Data Sprawl: The Ticking Time Bomb in Your Business and How to Defuse It

We were delighted to host two esteemed data and security experts to provide both an industry viewpoint from the analyst perspective, and "on the ground" experience from the former CEO of Tableau, on the risks of data sprawl and practical mitigation strategies for dealing with the explosion of data.

  • Alexei Balaganski, Lead Analyst/CTO, KuppingerCole
  • Mark Nelson, Former CEO, Tableau
  • Ganesh Kirti, CEO and Founder, TrustLogix


Below are some of the key takeaways from each speaker. You can also access the full webinar recording of “Data Sprawl: The Ticking Time Bomb in Your Business and How to Defuse It”.


Alexei Balaganski, Lead Analyst/CTO, KuppingerCole

  • Data sprawl is not an exception. It’s not a root cause. It's just a new normal. You have to live with it, have to deal with it somehow.
  • Multi-cloud is a serious multiplier here, because with every additional cloud store you only increase your complexity, and we all know that complexity is the worst enemy of security.
  • Compliance can no longer be addressed with spreadsheets and yearly reviews! Compliance failures are not only costly nowadays they can even bring your entire business to a halt.
  • The only way to find some peace of mind, if you will, in this situation is to introduce those security and compliance controls that work in real-time, but can give you an overview of what's going on—and what's not going on—in your cloud infrastructure.
  • TrustLogix was also one of the around 20 vendors we have reviewed, reviewed in our Leadership Compass. And of course, performance and scalability were two of the things we ranked in the highest node.


Mark Nelson, Former CEO, Tableau

  • Data sprawl is real; but it's a feature, not a bug. You want people to bring the data that is most useful for them in their day-to-day jobs. The side effect of that is that they're going to bring in other data sources and data stores. If you really want self-service analytics, if you really want the business to be able to use its data, you need to be able to enable this. You have to figure out how to do this responsibly and have the right level of governance on it.
  • You’ve got lawyers out there who are writing really nice data policies on how your company is supposed to be handling data and what the intent is. But then, proving that the actual implementation of your permissions is meeting what you wrote down as your policy is nearly impossible.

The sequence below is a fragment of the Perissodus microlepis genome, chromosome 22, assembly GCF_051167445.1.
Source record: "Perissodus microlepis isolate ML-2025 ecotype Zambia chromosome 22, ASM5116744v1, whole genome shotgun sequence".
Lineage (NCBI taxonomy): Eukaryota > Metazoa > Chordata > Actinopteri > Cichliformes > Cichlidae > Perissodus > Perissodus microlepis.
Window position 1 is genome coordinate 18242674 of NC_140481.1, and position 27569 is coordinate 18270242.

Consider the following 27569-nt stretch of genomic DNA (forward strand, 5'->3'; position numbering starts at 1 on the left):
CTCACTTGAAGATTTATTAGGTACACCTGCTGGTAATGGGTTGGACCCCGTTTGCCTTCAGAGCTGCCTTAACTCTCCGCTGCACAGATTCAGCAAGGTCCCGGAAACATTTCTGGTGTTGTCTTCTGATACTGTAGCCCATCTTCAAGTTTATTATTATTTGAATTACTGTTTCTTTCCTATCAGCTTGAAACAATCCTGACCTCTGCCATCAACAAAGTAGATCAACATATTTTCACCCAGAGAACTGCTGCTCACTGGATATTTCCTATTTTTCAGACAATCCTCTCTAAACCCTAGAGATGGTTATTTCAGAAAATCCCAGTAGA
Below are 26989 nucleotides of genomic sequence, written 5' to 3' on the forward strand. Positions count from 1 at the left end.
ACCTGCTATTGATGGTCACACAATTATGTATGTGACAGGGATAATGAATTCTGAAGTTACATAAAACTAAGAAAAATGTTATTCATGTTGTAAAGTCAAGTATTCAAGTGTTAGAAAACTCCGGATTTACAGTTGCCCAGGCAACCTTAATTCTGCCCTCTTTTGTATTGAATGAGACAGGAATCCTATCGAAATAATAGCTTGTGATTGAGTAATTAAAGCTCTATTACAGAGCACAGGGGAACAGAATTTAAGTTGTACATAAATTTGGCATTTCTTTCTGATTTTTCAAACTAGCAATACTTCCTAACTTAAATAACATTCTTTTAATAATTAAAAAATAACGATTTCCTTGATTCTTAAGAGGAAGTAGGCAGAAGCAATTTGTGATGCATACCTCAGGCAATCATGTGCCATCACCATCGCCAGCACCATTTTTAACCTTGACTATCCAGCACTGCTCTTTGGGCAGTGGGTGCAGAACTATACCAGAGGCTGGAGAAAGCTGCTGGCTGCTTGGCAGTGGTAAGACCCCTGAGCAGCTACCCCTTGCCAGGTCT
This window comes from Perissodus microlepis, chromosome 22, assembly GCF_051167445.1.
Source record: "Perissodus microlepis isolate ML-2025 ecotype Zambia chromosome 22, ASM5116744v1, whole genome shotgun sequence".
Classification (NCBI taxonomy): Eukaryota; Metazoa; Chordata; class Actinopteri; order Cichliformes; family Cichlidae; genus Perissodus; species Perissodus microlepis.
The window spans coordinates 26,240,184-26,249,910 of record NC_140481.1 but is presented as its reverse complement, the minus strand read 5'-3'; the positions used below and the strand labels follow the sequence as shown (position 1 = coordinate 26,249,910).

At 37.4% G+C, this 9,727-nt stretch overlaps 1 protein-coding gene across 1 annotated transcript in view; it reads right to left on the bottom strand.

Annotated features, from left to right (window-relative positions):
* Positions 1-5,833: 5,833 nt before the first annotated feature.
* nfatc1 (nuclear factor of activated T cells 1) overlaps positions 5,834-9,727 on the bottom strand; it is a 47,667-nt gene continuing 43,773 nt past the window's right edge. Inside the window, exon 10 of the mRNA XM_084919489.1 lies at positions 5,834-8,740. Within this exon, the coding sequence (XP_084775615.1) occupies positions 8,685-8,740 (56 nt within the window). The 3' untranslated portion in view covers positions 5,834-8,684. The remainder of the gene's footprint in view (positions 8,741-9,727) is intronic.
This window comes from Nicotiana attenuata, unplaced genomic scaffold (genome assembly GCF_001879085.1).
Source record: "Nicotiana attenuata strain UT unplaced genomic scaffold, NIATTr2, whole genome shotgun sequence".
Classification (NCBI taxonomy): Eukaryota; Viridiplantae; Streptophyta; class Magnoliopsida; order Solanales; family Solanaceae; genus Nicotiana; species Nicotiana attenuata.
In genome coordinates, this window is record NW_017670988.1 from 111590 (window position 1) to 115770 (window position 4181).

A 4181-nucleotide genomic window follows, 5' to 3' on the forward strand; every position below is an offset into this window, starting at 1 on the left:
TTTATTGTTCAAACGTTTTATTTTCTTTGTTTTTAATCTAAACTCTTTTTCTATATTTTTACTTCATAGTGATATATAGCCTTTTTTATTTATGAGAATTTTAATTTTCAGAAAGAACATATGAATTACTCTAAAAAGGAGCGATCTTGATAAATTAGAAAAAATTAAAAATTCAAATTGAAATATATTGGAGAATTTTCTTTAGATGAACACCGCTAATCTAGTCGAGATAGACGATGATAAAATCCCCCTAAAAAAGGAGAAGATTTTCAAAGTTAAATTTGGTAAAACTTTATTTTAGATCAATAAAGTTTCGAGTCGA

• It's not useful to have an infinitely scalable database. If you have very limited scalability on project permissions on the front end, then that gates your access to that database. Right? So the [security] solution really has to work with those amazing systems that have now been provided at the back end. You know, layer on top of them and not work against them.
  • It's hard enough to get access to data. It's nearly impossible to revoke as you should.
  • Unless you are in the business of building a data security product, you probably should not be building a data security solution.


Ganesh Kirti, Founder and CEO, TrustLogix

  • Data sprawl is a given in the multi-cloud, multi-data platform world today… it becomes very crucial for data security professionals and data architects to recognize this challenge and take proactive measures to manage and secure data effectively to get more value from the data.
  • The solution has to work frictionlessly for data consumers. At the end of the day, the data has to be made available to the data analyst, and data engineers, and for various applications…while putting the policies in place and getting the data to the right people.
  • Mark talked about converting policies from legal into implementing the right access controls… that cost justifies having a third-party solution because you can focus on your data and not focus on trying to solve these problems we talked about, the performance and complexities of compliance requirements, and the business, that are changing dynamically. 
  • You know people come and go. Projects move on. People leave their jobs. But they still have access to the data. They still have access to the permissions.
  • Having a tool that answers questions for security people, “Is everything implemented as per policies?” then allows data people to move fast.


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